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[personal profile] lawnrrd
The weekend that just ended was relatively quiet, involving soccer, cooking, and playdates with the neighbor. But I spent much of the previous weekend continuing to reconnect with my family.

After my mother died, I drifted apart from her family. It was an odd thing to do, because I actually liked most of them. And I hardly noticed it at first, but then one day I noticed that years had passed since I'd seen many of them.

Looking back, I can think of a few reasons why I let it happen, including freight around the idea of "family" that I can trace back to my parents, drama (which is to say, litigation) between my brother and my uncle, and my feeling overwhelmed by other obligations whenever I went back to Philadelphia.

But I had started to reverse that over the past year. One of my cousins lives between NYC and the crags, so, on one of our weekend trips, K and I stopped in for dinner with her, her husband, and her sister, and we stayed overnight. The boy and I stayed for a weekend in August with my aunt and uncle at their home on the Jersey shore.

And a week ago, my mother's family gathered in New York for the bat mitzvah of my cousin's oldest daughter. The cousin actually lives out west, but much of his (our) family lives sort of near NYC, and some of his wife's family lives here, while some of her other relatives live in Israel. So I guess this seemed a central location.

I had been looking forward to the weekend for a while. Aside from the chance to continue reconnecting, this would be the first time some of my relatives had seen my son, and the most extended contact that others had had with him in a long time. Also very important to me was that this would be the first time K had been to a gathering of my family.

And we saw a lot of them. Things began Friday night, when we gathered at the synagogue for shabbat dinner with my family. The nanny was a little late bringing the boy to me at my office, so K got there before I did and reported that my cousins were taking excellent care of her. The food was excellent, and I told K that we could count on something similarly over the top if we ever go out west to visit my cousin.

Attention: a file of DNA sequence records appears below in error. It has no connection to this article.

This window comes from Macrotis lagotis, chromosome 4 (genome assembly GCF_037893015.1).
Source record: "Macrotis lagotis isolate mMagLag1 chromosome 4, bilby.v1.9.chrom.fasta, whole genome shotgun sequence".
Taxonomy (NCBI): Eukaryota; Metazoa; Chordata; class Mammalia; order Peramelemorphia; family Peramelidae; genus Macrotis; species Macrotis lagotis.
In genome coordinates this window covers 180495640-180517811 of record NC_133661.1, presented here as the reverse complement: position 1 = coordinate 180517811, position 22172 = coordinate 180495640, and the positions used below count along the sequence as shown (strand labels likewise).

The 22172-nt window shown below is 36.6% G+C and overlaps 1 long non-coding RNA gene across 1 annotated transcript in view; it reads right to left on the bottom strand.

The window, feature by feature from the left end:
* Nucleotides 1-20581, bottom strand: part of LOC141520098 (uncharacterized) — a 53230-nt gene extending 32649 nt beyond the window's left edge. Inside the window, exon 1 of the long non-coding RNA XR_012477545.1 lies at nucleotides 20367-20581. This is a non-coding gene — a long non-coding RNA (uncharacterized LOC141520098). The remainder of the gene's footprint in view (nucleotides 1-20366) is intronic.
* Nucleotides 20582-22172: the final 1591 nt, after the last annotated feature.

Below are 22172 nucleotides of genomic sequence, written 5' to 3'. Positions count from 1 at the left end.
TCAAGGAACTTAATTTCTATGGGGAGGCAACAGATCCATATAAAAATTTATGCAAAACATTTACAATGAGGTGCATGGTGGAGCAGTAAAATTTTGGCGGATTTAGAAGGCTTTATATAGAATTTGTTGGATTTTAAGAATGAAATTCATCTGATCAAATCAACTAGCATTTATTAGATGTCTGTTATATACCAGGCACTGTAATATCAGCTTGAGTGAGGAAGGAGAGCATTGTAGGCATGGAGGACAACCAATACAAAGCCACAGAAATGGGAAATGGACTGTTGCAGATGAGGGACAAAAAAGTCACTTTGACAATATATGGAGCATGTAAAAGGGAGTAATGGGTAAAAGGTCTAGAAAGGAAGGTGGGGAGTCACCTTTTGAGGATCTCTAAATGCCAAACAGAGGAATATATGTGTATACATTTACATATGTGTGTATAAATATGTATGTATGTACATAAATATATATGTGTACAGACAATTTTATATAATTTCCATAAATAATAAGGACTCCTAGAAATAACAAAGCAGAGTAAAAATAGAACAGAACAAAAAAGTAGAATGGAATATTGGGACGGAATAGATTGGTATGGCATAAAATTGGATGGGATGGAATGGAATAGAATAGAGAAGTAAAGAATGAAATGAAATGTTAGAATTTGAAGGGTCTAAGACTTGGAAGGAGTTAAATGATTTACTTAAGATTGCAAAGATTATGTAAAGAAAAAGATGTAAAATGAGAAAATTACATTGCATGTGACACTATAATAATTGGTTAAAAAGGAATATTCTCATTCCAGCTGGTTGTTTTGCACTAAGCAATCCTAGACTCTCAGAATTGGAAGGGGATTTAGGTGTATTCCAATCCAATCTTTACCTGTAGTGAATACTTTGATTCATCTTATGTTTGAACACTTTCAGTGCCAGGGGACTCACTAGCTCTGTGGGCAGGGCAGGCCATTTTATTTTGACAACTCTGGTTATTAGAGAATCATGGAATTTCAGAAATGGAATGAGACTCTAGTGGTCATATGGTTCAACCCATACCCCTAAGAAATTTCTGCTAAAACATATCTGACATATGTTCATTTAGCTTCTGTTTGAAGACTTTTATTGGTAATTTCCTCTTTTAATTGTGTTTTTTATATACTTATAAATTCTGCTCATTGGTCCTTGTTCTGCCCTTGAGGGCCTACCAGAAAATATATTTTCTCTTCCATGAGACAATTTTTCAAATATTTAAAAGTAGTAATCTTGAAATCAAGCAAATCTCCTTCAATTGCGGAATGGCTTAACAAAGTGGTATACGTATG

I did forget for a minute that the synagogue was orthodox, which was long enough for me to get my hand slapped when I pulled out my phone to take a picture of the boy with my cousin's other child, a boy about my son's age.

Just because the service started the next morning at 8:30 didn't mean that I was expected to show up at 8:30. When I asked my cousin what time I should get there, he said that 9:30 or 10 would be fine, and, really, it would be OK for me to skip the whole thing. His tone suggested that he wished that he could skip the whole thing.

My brother didn't get that memo, though, because he and his gentile girlfriend showed up at 8:30. He also didn't get the one about this being an orthodox shul, because they were stunned on arrival to find all the men on the first floor praying, while the women's balcony upstairs was empty. Intimidated by the circumstance, they turned around and went out for breakfast. They wound up skipping the service entirely.

The service itself was all in Hebrew, so I had no idea what was going on. The boy was exceptionally well-behaved, considering that he's eight years old and had no idea what was going on either. Kiddush lunch downstairs afterwards was a mob scene.

I wondered what this congregation would do for a bat mitzvah. As it turned out, she didn't read from the Torah; the rabbi simply recognized her at the end of the service.

For the afternoon, we went ice skating in Central Park with K. The boy is still new at ice skating, but showed some real improvement. K had to leave early for another engagement, but the boy and I stayed and skated a little more. Afterwards, we went back to my office to change, and he played video games while I took a nap.

Dinner was at a restaurant on the Upper East Side. My brother showed up, and things were much less awkward than anyone had feared. K rejoined us following her engagement, looking ravishing and continuing to be a big hit with my family. The boy and I got home late, and he crashed into bed.

The next morning, the boy and I went to Lowcountry in the Village, where K joined us for brunch with my brother and his girlfriend. The food was good, and K and I agreed that we needed to go back, even if they somehow had managed to run out of bacon (!) for brunch. My brother and I don't talk frequently, so it was good to catch up. And then, after brunch, we parted and went about our Sundays.

So, it was a busy weekend but a good one. My brother and I managed to reconnect (or continue to) with family that we had become distant from. There was a lot of food, much of it excellent. And K gave me more and more to be grateful for.


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May 2017

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